Only Mitrović has attempted more shots this season than Knockaert for Fulham, however, nearly half of these shots have come from outside the box. The result is sometimes spectacular, goals against Aston Villa in the FA Cup and West Brom in the league look good in the highlights reel, however, too often the result of Knockaert cutting inside and shooting is a turnover in possession.
The likelihood that Aleksandar Mitrović will still be at Fulham next season is entirely dependent on promotion. It would be a waste of talent if the Serb spent another season in the Championship, however, to find alternatives to Knockaert we’ll assume that Fulham bring in a striker with a similar skill set.
This means we’re looking for a player with good dribbling and crossing stats, and good short-to-medium range passing. Accurate shooting and pressing in the attacking and middle thirds are useful skills but not essential attributes with such a productive striker in the side.
Abdou Harroui – 22 – Sparta Rotterdam
Abdou Harroui has been at Dutch yo-yo club Sparta for the entirety of his senior career. The right winger has recorded eight assists this season in the Eredivisie, with only Chelsea-incumbent Hakim Ziyech, Ajax’s Dušan Tadić and Spurs’ Steven Bergwijn above him in the charts.
Harroui concentrates on getting to the byline and putting crosses into the box, either floated to the back post or drilled across the six-yard box. Both options would be ideal for Mitrovic and Decordova-Reid respectively. Strong on the ball and able to compete with full backs physically, he also records a high number of tackles for an attacking player. A move to the Championship for the young Dutchman would suit his skillset, although Southampton were linked earlier in the season.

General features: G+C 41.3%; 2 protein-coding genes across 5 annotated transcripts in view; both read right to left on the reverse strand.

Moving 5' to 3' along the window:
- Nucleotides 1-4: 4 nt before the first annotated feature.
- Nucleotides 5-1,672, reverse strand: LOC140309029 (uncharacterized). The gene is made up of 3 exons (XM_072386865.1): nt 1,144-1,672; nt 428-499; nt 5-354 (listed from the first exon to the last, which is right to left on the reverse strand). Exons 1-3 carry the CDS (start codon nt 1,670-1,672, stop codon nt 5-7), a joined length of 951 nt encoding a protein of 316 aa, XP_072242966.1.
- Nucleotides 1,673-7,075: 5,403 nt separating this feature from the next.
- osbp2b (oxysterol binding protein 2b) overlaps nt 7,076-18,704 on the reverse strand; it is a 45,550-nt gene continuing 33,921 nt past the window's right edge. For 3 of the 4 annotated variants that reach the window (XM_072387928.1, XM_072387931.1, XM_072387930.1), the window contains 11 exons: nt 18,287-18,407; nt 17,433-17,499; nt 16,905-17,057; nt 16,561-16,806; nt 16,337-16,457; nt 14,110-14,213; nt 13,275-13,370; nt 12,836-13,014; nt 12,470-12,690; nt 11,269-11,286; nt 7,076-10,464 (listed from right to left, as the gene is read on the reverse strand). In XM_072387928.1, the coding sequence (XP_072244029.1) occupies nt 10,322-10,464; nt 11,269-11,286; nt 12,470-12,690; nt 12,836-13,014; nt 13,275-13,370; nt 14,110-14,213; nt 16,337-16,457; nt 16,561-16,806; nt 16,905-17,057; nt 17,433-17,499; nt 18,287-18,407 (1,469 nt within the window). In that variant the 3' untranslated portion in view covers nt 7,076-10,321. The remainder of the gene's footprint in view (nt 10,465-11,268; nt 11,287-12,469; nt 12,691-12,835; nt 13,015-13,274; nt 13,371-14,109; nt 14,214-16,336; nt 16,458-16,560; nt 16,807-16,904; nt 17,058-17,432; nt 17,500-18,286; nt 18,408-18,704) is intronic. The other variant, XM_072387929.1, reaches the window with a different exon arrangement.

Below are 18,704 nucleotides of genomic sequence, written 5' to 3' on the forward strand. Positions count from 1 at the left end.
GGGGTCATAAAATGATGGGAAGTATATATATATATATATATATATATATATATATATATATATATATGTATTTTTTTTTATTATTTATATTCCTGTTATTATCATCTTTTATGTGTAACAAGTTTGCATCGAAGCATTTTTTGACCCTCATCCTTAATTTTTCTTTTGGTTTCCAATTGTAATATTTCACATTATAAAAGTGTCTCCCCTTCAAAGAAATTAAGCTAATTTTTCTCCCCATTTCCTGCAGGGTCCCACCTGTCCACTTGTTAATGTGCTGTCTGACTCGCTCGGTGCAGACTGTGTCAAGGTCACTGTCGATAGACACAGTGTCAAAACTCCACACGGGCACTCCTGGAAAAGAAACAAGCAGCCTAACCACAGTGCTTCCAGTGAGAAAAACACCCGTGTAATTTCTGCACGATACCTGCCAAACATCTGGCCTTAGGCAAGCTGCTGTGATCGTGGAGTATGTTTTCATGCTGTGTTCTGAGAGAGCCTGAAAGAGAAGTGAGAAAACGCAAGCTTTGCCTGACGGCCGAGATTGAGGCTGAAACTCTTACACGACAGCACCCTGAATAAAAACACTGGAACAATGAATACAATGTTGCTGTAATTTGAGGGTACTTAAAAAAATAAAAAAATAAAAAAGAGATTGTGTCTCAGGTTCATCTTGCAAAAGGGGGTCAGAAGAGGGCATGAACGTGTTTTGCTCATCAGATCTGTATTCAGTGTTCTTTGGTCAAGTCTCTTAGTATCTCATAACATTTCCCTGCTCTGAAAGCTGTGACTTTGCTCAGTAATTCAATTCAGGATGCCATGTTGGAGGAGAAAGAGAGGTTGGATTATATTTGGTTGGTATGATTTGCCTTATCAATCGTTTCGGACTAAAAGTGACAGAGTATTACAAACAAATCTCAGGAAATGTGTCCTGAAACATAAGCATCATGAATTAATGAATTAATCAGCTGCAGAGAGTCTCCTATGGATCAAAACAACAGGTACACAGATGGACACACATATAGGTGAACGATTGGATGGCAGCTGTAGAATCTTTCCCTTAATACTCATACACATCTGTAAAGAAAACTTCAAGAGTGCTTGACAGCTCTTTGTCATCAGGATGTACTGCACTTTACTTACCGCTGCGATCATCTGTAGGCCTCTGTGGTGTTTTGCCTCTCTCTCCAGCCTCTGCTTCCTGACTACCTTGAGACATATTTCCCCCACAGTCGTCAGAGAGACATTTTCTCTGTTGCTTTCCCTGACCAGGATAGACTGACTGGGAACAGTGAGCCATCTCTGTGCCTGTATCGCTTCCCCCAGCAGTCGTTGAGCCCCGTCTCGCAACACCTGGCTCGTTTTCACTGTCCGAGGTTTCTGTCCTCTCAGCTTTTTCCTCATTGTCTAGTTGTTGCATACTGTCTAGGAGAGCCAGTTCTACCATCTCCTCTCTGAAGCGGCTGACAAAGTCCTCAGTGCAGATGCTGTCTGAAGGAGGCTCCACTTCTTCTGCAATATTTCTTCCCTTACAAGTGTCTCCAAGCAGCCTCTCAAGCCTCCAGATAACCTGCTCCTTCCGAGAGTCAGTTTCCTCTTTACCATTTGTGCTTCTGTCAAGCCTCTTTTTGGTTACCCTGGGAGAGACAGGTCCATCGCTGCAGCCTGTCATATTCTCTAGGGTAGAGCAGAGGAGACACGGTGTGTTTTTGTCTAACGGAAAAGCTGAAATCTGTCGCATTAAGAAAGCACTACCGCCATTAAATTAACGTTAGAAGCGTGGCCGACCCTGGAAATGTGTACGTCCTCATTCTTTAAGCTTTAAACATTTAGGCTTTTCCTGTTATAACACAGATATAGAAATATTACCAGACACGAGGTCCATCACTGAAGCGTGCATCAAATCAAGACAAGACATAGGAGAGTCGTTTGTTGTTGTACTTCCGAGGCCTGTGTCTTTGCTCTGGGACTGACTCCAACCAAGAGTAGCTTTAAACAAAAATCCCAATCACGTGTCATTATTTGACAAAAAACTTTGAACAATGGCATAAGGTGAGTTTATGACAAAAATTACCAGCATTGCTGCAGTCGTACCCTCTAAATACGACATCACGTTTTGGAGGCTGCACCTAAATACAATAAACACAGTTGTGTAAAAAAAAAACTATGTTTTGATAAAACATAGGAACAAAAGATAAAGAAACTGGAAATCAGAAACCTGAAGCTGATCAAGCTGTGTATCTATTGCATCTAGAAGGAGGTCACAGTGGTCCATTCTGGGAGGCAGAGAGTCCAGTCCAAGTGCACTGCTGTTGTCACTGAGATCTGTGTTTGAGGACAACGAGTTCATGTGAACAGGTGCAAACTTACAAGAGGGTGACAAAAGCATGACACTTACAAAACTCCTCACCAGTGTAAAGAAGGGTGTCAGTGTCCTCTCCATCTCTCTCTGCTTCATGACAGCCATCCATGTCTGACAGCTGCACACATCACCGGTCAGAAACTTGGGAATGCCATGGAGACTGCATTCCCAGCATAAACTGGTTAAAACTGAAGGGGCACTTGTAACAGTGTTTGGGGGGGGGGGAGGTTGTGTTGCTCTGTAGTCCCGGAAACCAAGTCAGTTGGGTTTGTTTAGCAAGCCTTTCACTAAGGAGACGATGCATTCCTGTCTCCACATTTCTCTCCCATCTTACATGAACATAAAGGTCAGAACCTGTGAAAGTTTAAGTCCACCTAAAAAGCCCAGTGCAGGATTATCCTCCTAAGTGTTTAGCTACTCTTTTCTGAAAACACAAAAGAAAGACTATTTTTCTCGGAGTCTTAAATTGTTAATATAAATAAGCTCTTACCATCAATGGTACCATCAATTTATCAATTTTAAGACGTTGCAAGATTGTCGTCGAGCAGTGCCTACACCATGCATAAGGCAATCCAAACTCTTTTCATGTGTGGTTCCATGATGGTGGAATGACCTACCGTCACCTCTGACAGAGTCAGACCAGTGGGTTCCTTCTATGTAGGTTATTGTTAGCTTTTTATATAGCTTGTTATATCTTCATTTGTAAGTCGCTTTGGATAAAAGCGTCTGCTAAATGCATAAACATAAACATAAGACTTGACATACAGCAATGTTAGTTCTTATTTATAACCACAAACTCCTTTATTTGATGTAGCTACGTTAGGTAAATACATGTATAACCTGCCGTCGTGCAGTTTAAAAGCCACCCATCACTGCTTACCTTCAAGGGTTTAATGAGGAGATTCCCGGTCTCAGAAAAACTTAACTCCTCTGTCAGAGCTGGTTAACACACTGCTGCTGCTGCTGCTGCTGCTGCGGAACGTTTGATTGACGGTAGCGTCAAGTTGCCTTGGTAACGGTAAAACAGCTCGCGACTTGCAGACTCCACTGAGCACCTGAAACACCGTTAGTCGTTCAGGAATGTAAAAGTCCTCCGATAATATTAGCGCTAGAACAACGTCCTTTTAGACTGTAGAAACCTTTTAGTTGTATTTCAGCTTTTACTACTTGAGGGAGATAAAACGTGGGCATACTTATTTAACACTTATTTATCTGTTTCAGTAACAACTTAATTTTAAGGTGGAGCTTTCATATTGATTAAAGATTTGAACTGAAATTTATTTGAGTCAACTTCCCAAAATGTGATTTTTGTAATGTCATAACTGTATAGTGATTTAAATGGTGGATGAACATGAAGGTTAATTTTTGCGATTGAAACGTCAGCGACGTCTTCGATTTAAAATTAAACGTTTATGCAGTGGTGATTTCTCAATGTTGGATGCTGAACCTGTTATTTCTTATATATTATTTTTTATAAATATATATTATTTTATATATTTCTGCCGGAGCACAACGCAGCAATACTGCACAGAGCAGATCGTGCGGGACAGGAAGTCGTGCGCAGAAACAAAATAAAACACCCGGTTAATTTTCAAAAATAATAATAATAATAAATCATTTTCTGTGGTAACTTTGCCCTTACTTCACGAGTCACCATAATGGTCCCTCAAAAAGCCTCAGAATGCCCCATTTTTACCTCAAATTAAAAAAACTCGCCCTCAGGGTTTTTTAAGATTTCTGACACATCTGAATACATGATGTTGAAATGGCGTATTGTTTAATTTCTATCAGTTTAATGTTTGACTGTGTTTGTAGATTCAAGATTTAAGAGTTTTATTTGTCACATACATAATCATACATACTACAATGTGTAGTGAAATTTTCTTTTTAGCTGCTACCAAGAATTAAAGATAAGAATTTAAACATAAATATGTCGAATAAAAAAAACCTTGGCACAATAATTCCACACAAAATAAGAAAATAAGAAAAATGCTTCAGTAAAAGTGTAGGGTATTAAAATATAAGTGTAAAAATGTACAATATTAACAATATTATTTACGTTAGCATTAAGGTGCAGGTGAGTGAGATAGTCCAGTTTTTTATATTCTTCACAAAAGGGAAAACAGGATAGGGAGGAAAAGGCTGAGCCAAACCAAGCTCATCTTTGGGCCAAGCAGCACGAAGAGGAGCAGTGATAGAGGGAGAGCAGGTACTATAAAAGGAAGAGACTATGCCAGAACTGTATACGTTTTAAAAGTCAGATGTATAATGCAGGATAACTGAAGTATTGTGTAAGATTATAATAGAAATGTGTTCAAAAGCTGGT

Ali Gholizadeh – 24 – Charleroi
Gholizadeh arrived from the Persian Gulf Pro League to join Belgian side Charleroi two seasons ago, and after a slow start to the 2019/20 season, has been an important part of their Jupiler League campaign. Six assists and three goals from the right wing represents his best output in a single season, with only Club Brugge midfielder Ruud Vormer proving a better creator per 90 minutes.
Gholizadeh signed a new contract in January, but would still be a cheaper option than Knockaert considering the fee that is currently being reported for the Brighton winger. The Iranian would be following the footsteps of fellow countryman and fan favourite Ashkan Dejagah, although convincing the forward to swap the Europa League for away days to Stoke and Blackburn could prove tricky.
Bright Osayi-Samuel – 22 – QPR
Osayi-Samuel has been a standout performer for QPR this season, with five goals and eight assists coming from the right wing. After breaking through at Blackpool aged 16, Osayi-Samuel has established himself as one of the trickiest wingers in the Championship and contributes a goal or assists nearly every other game on average.
Osayi-Samuel averages less shots and key passes per game than Knockaert but his output has been much more efficient and he also averages nearly three dribbles per 90 mins, a distinct improvement on Knockaert’s output. Crossing would still be a concern though, with Osayi-Samuel preferring to lay the ball off to right backs Todd Kane or Angel Rangel, however, if he’s able to beat his full back and drive into the box, his decision making will be an important attribute as he looks to pick out a teammate with his final ball.
Joe Ward – 24 – Peterborough United
Peterborough United missed out of the playoffs by 0.02 points in League One after the season was cancelled, denying an exciting, high scoring side the chance of earning promotion. However, it’s been difficult to ignore the goalscoring ability of Peterborough’s squad, with Ivan Toney, Mohamed Eisa and Marcus Maddison taking the headlines. However, Ward’s output on the right side for Peterborough puts him in the top 10 for assists/90 mins in League One and would be a budget option compared to Knockaert.
It’s no coincidence that Peterborough’s dip in form around Christmas came when Ward was out of the team, and before the enforced break in the season, The Posh had dropped only 5 out of 27 points once Ward returned to the side. Likely to be too defensive an option for this role, Ward would offer more cover to whichever right-back option Parker goes with next season, something that Fulham have lacked when Knockaert has played. However, it’s difficult to know how Ward would play when given the freedom to get further forward, even though his tendancy to attempt crosses would be welcomed.
Stats all sourced via WhoScored.com and fbref.com